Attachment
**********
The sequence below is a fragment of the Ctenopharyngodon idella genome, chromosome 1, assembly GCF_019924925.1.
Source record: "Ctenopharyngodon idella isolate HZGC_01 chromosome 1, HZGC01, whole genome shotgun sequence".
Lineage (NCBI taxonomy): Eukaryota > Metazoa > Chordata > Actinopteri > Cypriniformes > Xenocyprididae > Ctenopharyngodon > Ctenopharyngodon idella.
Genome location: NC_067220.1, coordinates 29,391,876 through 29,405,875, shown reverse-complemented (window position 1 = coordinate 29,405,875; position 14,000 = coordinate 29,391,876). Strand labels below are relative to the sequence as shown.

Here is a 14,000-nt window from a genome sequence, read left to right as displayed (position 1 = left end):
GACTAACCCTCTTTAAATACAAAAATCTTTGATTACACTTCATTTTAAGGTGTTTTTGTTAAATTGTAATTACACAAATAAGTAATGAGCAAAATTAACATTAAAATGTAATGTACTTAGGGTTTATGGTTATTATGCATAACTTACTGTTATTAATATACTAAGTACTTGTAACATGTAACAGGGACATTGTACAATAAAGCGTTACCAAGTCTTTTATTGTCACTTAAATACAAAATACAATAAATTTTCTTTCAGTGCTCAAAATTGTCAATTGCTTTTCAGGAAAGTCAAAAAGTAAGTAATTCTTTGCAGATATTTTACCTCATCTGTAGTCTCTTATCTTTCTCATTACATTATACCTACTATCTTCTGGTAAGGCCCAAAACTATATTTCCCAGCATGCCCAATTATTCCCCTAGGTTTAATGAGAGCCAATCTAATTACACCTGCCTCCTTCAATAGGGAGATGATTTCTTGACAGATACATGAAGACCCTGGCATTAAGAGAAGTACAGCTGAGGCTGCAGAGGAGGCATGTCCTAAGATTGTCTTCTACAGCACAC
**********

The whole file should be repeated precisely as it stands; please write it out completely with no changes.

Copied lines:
The sequence below is a fragment of the Ctenopharyngodon idella genome, chromosome 1, assembly GCF_019924925.1.
Source record: "Ctenopharyngodon idella isolate HZGC_01 chromosome 1, HZGC01, whole genome shotgun sequence".
Lineage (NCBI taxonomy): Eukaryota > Metazoa > Chordata > Actinopteri > Cypriniformes > Xenocyprididae > Ctenopharyngodon > Ctenopharyngodon idella.
Genome location: NC_067220.1, coordinates 29,391,876 through 29,405,875, shown reverse-complemented (window position 1 = coordinate 29,405,875; position 14,000 = coordinate 29,391,876). Strand labels below are relative to the sequence as shown.

Here is a 14,000-nt window from a genome sequence, read left to right as displayed (position 1 = left end):
GACTAACCCTCTTTAAATACAAAAATCTTTGATTACACTTCATTTTAAGGTGTTTTTGTTAAATTGTAATTACACAAATAAGTAATGAGCAAAATTAACATTAAAATGTAATGTACTTAGGGTTTATGGTTATTATGCATAACTTACTGTTATTAATATACTAAGTACTTGTAACATGTAACAGGGACATTGTACAATAAAGCGTTACCAAGTCTTTTATTGTCACTTAAATACAAAATACAATAAATTTTCTTTCAGTGCTCAAAATTGTCAATTGCTTTTCAGGAAAGTCAAAAAGTAAGTAATTCTTTGCAGATATTTTACCTCATCTGTAGTCTCTTATCTTTCTCATTACATTATACCTACTATCTTCTGGTAAGGCCCAAAACTATATTTCCCAGCATGCCCAATTATTCCCCTAGGTTTAATGAGAGCCAATCTAATTACACCTGCCTCCTTCAATAGGGAGATGATTTCTTGACAGATACATGAAGACCCTGGCATTAAGAGAAGTACAGCTGAGGCTGCAGAGGAGGCATGTCCTAAGATTGTCTTCTACAGCACAC